Taylor brought several NFL players to ringside to prevent outside interference from the Million Dollar Corporation, a stable of heels (bad guys) that Bigelow was affiliated with. Players included Ken Norton Jr., Chris Spielman, Rickey Jackson, Carl Banks, Reggie White and Steve McMichael.
From Professional Football to Professional Wrestling
Professional football players turning to professional wrestling is not limited to one-off appearances at major events. Several former players have gone on to achieve national fame and fortune in the wrestling world after leaving football. It also wasn’t uncommon for professional football players to wrestle during the offseason when salaries required football players to find additional work in the offseason.
Bronko Nagurski is the only former player to be in the pro football hall of fame and hold the NWA world championship. Ed “Wahoo” McDaniel was a defensive standout for the Jets and Dolphins before enjoying a 30-year wrestling career. Ernie “Big Cat” Ladd was a four-time All-AFL star before embarking on a wrestling career that eventually landed him in the WWE hall of fame.
Cowboy Bill Watts played briefly for the Houston Oilers in the AFL before McDaniel, his college teammate at the University of Oklahoma, convinced him to try wrestling. Watts headlined matches across the country and eventually started his own promotion and was recently inducted into the WWE hall of fame.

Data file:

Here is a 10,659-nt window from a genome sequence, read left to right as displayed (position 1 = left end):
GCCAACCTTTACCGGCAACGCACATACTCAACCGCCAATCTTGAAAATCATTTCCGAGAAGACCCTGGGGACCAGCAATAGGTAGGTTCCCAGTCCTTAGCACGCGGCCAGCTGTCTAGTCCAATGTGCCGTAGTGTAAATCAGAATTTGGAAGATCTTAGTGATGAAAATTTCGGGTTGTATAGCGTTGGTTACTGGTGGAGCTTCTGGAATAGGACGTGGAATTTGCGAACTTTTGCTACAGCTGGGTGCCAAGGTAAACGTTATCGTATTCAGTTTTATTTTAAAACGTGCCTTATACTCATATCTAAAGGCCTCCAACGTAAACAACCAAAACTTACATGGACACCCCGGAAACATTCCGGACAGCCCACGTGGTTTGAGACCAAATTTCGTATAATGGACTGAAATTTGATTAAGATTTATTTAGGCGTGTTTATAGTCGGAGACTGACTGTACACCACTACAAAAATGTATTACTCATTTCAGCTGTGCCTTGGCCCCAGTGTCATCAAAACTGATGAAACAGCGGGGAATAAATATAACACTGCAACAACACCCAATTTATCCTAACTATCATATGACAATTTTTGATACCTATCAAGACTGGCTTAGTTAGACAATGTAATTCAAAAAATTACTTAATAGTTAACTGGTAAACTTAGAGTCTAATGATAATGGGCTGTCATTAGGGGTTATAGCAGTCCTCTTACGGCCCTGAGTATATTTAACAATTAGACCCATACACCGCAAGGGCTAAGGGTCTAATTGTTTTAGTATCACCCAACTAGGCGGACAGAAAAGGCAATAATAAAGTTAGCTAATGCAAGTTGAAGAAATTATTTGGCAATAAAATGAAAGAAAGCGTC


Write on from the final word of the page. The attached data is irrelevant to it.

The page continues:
Bill Goldberg did not achieve much as a member of the Falcons, but his popularity exploded as the top draw for World Championship Wrestling (WCW) in the late 90s and early 2000s.
Peter King, then of the Cincinnati Enquirer, once wrote that Bengals linebacker Brian Pillman had the most desire of any player he’s ever seen. That desire only resulted in six NFL games, but it helped Pillman achieve wrestling success as the “Loose Cannon” in the WWF, WCW and Extreme Championship Wrestling.
Jim Wilson played in the AFL and NFL in the mid-60s and early 70s before starting a promising wrestling career in the National Wrestling Alliance (NWA). Wilson claimed he was blackballed from wrestling after turning down sexual advances from NWA promoter Jim Barnett. Wilson also tried (and failed) to form a union for professional wrestlers and published a tell-all book about the wrestling business in 2003.
Taking an alternate approach, Brock Lesnar left the WWE in 2004 and tried to make the Minnesota Vikings roster. He failed, but eventually went on to become a top draw in the UFC.
Most recently, current New York Jets linebacker Bart Scott appeared on TNA Wrestling’s iMPACT and actually wrestled. Scott (like this geeky blogger) can name almost every wrestler from the 80s. He also left open the possibility of returning to the ring, especially if the lockout drags on.